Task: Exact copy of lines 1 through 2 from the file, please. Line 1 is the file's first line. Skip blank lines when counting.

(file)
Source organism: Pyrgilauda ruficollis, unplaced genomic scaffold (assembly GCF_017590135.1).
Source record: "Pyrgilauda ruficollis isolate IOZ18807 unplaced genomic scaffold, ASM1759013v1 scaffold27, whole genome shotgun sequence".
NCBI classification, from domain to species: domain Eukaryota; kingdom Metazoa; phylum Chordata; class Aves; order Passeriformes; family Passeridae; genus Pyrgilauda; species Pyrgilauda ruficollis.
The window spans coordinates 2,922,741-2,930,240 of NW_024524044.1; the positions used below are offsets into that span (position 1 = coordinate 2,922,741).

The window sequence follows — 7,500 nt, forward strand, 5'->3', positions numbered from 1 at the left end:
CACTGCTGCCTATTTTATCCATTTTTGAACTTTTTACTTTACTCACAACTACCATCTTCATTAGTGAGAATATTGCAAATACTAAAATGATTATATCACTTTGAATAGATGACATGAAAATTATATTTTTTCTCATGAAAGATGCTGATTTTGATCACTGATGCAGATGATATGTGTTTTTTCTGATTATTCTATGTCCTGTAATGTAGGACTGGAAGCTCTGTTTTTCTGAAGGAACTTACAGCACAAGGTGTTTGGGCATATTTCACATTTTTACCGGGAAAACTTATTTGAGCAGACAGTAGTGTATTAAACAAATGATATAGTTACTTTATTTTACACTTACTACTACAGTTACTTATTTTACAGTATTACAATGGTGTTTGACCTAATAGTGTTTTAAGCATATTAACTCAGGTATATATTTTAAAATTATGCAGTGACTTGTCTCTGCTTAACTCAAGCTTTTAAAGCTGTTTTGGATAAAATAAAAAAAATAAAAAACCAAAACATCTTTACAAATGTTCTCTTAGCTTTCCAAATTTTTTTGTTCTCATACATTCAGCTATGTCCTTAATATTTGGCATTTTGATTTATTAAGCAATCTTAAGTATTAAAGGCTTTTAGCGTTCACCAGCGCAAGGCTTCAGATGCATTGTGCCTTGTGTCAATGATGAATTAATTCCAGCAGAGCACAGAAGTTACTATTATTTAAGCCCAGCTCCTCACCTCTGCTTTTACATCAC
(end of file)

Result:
Source organism: Pyrgilauda ruficollis, unplaced genomic scaffold (assembly GCF_017590135.1).
Source record: "Pyrgilauda ruficollis isolate IOZ18807 unplaced genomic scaffold, ASM1759013v1 scaffold27, whole genome shotgun sequence".